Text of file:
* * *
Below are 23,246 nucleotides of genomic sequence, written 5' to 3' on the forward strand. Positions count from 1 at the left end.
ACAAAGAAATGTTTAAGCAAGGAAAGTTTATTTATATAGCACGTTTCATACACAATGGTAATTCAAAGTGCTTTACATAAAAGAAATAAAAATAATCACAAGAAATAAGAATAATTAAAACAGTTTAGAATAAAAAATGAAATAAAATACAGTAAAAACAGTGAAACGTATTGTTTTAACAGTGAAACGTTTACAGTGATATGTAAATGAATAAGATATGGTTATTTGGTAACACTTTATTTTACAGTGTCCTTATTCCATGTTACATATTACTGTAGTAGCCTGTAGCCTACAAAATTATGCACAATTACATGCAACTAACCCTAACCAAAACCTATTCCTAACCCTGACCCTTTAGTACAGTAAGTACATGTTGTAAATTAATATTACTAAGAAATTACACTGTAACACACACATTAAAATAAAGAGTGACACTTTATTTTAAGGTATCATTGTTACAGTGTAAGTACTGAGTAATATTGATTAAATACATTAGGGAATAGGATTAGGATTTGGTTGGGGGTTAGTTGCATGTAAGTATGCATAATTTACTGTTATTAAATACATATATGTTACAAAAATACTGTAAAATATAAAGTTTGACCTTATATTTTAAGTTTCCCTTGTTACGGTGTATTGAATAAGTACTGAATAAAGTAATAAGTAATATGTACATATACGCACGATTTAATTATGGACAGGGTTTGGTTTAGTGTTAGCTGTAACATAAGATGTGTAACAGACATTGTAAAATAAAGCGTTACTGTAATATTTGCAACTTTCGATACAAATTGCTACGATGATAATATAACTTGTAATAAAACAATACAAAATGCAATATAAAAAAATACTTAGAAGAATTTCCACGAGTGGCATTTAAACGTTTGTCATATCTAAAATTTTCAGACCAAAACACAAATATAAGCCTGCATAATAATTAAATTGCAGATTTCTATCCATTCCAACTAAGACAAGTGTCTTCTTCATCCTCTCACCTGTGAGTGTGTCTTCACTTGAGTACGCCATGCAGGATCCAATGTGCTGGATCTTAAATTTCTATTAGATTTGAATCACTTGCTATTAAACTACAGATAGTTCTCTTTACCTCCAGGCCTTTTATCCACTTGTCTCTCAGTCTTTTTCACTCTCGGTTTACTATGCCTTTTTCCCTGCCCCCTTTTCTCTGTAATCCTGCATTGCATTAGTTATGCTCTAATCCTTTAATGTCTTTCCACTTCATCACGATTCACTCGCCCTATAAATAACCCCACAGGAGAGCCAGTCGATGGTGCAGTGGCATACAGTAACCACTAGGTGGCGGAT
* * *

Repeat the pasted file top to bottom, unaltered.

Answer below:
Below are 23,246 nucleotides of genomic sequence, written 5' to 3' on the forward strand. Positions count from 1 at the left end.
ACAAAGAAATGTTTAAGCAAGGAAAGTTTATTTATATAGCACGTTTCATACACAATGGTAATTCAAAGTGCTTTACATAAAAGAAATAAAAATAATCACAAGAAATAAGAATAATTAAAACAGTTTAGAATAAAAAATGAAATAAAATACAGTAAAAACAGTGAAACGTATTGTTTTAACAGTGAAACGTTTACAGTGATATGTAAATGAATAAGATATGGTTATTTGGTAACACTTTATTTTACAGTGTCCTTATTCCATGTTACATATTACTGTAGTAGCCTGTAGCCTACAAAATTATGCACAATTACATGCAACTAACCCTAACCAAAACCTATTCCTAACCCTGACCCTTTAGTACAGTAAGTACATGTTGTAAATTAATATTACTAAGAAATTACACTGTAACACACACATTAAAATAAAGAGTGACACTTTATTTTAAGGTATCATTGTTACAGTGTAAGTACTGAGTAATATTGATTAAATACATTAGGGAATAGGATTAGGATTTGGTTGGGGGTTAGTTGCATGTAAGTATGCATAATTTACTGTTATTAAATACATATATGTTACAAAAATACTGTAAAATATAAAGTTTGACCTTATATTTTAAGTTTCCCTTGTTACGGTGTATTGAATAAGTACTGAATAAAGTAATAAGTAATATGTACATATACGCACGATTTAATTATGGACAGGGTTTGGTTTAGTGTTAGCTGTAACATAAGATGTGTAACAGACATTGTAAAATAAAGCGTTACTGTAATATTTGCAACTTTCGATACAAATTGCTACGATGATAATATAACTTGTAATAAAACAATACAAAATGCAATATAAAAAAATACTTAGAAGAATTTCCACGAGTGGCATTTAAACGTTTGTCATATCTAAAATTTTCAGACCAAAACACAAATATAAGCCTGCATAATAATTAAATTGCAGATTTCTATCCATTCCAACTAAGACAAGTGTCTTCTTCATCCTCTCACCTGTGAGTGTGTCTTCACTTGAGTACGCCATGCAGGATCCAATGTGCTGGATCTTAAATTTCTATTAGATTTGAATCACTTGCTATTAAACTACAGATAGTTCTCTTTACCTCCAGGCCTTTTATCCACTTGTCTCTCAGTCTTTTTCACTCTCGGTTTACTATGCCTTTTTCCCTGCCCCCTTTTCTCTGTAATCCTGCATTGCATTAGTTATGCTCTAATCCTTTAATGTCTTTCCACTTCATCACGATTCACTCGCCCTATAAATAACCCCACAGGAGAGCCAGTCGATGGTGCAGTGGCATACAGTAACCACTAGGTGGCGGAT